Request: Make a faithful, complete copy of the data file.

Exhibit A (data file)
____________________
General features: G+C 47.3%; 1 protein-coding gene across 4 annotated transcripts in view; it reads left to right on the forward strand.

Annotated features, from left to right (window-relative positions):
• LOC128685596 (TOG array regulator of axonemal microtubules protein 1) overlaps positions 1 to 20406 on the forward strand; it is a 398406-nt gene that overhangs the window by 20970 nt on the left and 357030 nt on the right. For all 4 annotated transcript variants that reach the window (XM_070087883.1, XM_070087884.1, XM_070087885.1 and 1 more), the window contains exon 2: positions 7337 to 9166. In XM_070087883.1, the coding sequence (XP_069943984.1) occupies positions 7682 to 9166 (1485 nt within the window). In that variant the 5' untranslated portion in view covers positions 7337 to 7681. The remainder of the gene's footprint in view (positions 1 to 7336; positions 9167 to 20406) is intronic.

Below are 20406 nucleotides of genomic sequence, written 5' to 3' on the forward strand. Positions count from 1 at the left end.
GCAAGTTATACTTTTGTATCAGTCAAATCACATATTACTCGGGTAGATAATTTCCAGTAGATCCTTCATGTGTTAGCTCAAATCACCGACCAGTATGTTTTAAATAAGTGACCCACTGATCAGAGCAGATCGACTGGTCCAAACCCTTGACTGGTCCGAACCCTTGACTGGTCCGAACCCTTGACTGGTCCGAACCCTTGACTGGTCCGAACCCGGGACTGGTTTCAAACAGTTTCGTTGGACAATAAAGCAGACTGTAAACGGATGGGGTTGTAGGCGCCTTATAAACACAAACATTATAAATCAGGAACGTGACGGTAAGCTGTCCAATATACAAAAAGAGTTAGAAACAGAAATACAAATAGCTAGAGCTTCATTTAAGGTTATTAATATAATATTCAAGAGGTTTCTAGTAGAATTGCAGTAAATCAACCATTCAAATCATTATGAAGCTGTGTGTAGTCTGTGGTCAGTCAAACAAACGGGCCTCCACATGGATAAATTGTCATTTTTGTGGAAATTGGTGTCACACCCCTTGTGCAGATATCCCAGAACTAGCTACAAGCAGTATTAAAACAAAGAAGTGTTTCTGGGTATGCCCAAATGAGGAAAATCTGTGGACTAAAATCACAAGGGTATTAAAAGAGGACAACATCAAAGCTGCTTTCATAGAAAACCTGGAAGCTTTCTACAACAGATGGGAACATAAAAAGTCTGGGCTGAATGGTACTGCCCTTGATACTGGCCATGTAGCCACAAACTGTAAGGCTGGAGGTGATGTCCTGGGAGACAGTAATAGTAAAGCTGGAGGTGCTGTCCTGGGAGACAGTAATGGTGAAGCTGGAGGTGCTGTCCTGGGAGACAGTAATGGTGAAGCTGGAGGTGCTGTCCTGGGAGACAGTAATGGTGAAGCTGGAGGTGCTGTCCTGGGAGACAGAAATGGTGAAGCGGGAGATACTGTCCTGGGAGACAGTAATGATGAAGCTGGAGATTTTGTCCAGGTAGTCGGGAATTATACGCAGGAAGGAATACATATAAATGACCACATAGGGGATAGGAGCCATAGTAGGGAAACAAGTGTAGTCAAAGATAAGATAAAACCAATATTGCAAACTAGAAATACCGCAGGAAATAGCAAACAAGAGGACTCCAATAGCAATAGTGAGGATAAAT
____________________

General features: G+C 47.3%; 1 protein-coding gene across 4 annotated transcripts in view; it reads left to right on the forward strand.

Annotated features, from left to right (window-relative positions):
• LOC128685596 (TOG array regulator of axonemal microtubules protein 1) overlaps positions 1 to 20406 on the forward strand; it is a 398406-nt gene that overhangs the window by 20970 nt on the left and 357030 nt on the right. For all 4 annotated transcript variants that reach the window (XM_070087883.1, XM_070087884.1, XM_070087885.1 and 1 more), the window contains exon 2: positions 7337 to 9166. In XM_070087883.1, the coding sequence (XP_069943984.1) occupies positions 7682 to 9166 (1485 nt within the window). In that variant the 5' untranslated portion in view covers positions 7337 to 7681. The remainder of the gene's footprint in view (positions 1 to 7336; positions 9167 to 20406) is intronic.

Below are 20406 nucleotides of genomic sequence, written 5' to 3' on the forward strand. Positions count from 1 at the left end.
GCAAGTTATACTTTTGTATCAGTCAAATCACATATTACTCGGGTAGATAATTTCCAGTAGATCCTTCATGTGTTAGCTCAAATCACCGACCAGTATGTTTTAAATAAGTGACCCACTGATCAGAGCAGATCGACTGGTCCAAACCCTTGACTGGTCCGAACCCTTGACTGGTCCGAACCCTTGACTGGTCCGAACCCTTGACTGGTCCGAACCCGGGACTGGTTTCAAACAGTTTCGTTGGACAATAAAGCAGACTGTAAACGGATGGGGTTGTAGGCGCCTTATAAACACAAACATTATAAATCAGGAACGTGACGGTAAGCTGTCCAATATACAAAAAGAGTTAGAAACAGAAATACAAATAGCTAGAGCTTCATTTAAGGTTATTAATATAATATTCAAGAGGTTTCTAGTAGAATTGCAGTAAATCAACCATTCAAATCATTATGAAGCTGTGTGTAGTCTGTGGTCAGTCAAACAAACGGGCCTCCACATGGATAAATTGTCATTTTTGTGGAAATTGGTGTCACACCCCTTGTGCAGATATCCCAGAACTAGCTACAAGCAGTATTAAAACAAAGAAGTGTTTCTGGGTATGCCCAAATGAGGAAAATCTGTGGACTAAAATCACAAGGGTATTAAAAGAGGACAACATCAAAGCTGCTTTCATAGAAAACCTGGAAGCTTTCTACAACAGATGGGAACATAAAAAGTCTGGGCTGAATGGTACTGCCCTTGATACTGGCCATGTAGCCACAAACTGTAAGGCTGGAGGTGATGTCCTGGGAGACAGTAATAGTAAAGCTGGAGGTGCTGTCCTGGGAGACAGTAATGGTGAAGCTGGAGGTGCTGTCCTGGGAGACAGTAATGGTGAAGCTGGAGGTGCTGTCCTGGGAGACAGTAATGGTGAAGCTGGAGGTGCTGTCCTGGGAGACAGAAATGGTGAAGCGGGAGATACTGTCCTGGGAGACAGTAATGATGAAGCTGGAGATTTTGTCCAGGTAGTCGGGAATTATACGCAGGAAGGAATACATATAAATGACCACATAGGGGATAGGAGCCATAGTAGGGAAACAAGTGTAGTCAAAGATAAGATAAAACCAATATTGCAAACTAGAAATACCGCAGGAAATAGCAAACAAGAGGACTCCAATAGCAATAGTGAGGATAAAT